Who will dominate the cheap smartphone market?

Over at Quartz, Leo Mirani has been keeping an eye on the burgeoning market for cheap smartphones. He isn’t impressed with the big corporate efforts to create cheaper versions of the major brands.

Google’s Android One is priced too expensively, and for that reason seems to be failing to gain traction

In September, Google launched its first batch of “Android One” smartphones aimed at customers in emerging markets. Priced at just a little over $100 (despite earlier assurances they would cost no more than $100), the devices were meant to bring some order to the chaos of cheap Android phones… The numbers don’t look good.  [link]

Nokia has a much cheaper offering, but it’s barely a smartphone, with neither 3G nor Wifi

Nokia-215-hero1-jpgMicrosoft, which acquired most of Nokia last year, has stripped out pretty much everything that makes an internet-connected phone “smart.” Sure, $29 is a great price, but not if all you’re getting for it is a glorified feature phone….The thing doesn’t even come with Wi-Fi, let alone 3G, which for most purposes makes it about as internet-ready as your toaster, which is to say not at all. What the 215 does have is a 2G connection. It has to, or it wouldn’t be able to make calls. 2G also allows for excruciatingly slow internet use, so, yes, technically, the phone can use the internet. But it probably shouldn’t. [link]

Much better for the same price are Indian and Chinese cheap Android phones, which seem to be more market driven and less the product of corporate negotiations. These have wifi, and some of the Chinese ones even have 3G

Here’s a touchscreen dual-sim Android device with a 3-megapixel camera (compared to the Nokia’s 0.3 megapixel) that retails for $28 after tax. Here’s a nifty littleFirefox OS phone that goes for $33. Neither of them has 3G either, but at least they’ve got Wi-Fi chips to allow for a decent connection wherever a network is available. China even sells 3G devices at the $30 mark, according to James Bruce of ARM, which designs nearly every processor in every smartphone. [link]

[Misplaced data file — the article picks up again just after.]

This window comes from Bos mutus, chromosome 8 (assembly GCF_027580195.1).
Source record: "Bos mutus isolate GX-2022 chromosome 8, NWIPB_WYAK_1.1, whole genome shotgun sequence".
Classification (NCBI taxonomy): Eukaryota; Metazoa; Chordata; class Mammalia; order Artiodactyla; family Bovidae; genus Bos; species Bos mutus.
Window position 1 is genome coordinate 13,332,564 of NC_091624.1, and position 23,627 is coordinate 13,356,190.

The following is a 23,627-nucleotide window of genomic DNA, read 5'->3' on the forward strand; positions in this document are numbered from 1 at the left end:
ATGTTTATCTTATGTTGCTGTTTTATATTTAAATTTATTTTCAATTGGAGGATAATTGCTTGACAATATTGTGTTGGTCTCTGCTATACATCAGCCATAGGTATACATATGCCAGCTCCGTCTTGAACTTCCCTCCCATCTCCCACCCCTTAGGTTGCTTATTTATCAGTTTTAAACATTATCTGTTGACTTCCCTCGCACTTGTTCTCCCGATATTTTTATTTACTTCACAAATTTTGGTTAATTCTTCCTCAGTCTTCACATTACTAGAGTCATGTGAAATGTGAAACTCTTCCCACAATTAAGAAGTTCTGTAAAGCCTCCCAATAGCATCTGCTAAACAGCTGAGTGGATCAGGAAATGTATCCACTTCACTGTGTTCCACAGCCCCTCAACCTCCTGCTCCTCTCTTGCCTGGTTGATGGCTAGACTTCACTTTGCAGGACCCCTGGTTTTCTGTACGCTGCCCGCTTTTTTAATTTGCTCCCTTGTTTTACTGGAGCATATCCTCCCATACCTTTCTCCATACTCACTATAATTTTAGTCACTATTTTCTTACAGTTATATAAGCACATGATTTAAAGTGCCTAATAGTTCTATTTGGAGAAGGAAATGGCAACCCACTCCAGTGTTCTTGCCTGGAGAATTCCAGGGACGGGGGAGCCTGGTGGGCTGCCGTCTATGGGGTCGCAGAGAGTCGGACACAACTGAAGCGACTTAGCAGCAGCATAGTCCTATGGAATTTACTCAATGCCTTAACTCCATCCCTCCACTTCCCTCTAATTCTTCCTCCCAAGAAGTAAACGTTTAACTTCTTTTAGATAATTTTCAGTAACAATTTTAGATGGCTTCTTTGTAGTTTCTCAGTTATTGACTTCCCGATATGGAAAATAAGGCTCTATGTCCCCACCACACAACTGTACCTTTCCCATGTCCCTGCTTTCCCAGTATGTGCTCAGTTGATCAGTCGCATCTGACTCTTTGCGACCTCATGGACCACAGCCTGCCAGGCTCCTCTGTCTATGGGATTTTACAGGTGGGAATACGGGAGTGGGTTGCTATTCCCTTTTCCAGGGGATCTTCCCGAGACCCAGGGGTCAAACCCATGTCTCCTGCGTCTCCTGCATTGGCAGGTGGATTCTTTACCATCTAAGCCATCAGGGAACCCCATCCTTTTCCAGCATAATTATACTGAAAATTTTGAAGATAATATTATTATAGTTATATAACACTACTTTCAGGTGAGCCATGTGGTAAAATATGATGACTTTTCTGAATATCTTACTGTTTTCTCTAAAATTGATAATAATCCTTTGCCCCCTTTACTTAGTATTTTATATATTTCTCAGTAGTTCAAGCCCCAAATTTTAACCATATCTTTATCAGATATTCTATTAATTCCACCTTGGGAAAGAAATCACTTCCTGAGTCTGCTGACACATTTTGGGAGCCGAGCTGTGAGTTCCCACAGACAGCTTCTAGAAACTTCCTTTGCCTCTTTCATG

This under $80 market is key, and the $30 pricepoint is especially appealing because it is when a smart-ish phone can be had for the same price as a feature phone. Mirani notes that these phones, while not powerful, are actually not bad either:

I’ve been using each phone for brief periods back in London for the past three weeks, and every one, from the cheapest to the most expensive, is perfectly acceptable… On these phones, you can use Facebook—pre-installed on all of them—or WhatsApp. You can download games. You can email and surf the web.  [link]




  1. Pingback: The second mobile revolution: apps for the developing world | Team Up Start Up

  2. Thank you for this very insightful post, which we picked up in our own blog: “Snippets of random (a blog that does not usually discuss technology, but is nonetheless very interesting) has a post on the status of the cheap-smartphones market. The post summarizes a series of articles by Leo Mirani at Quartz. Despite the many open issues (for example, what platform will emerge as the dominant one within this segment), the trend is clear: smartphones priced in the 30 USD range are coming out of China and will start a second mobile revolution…”


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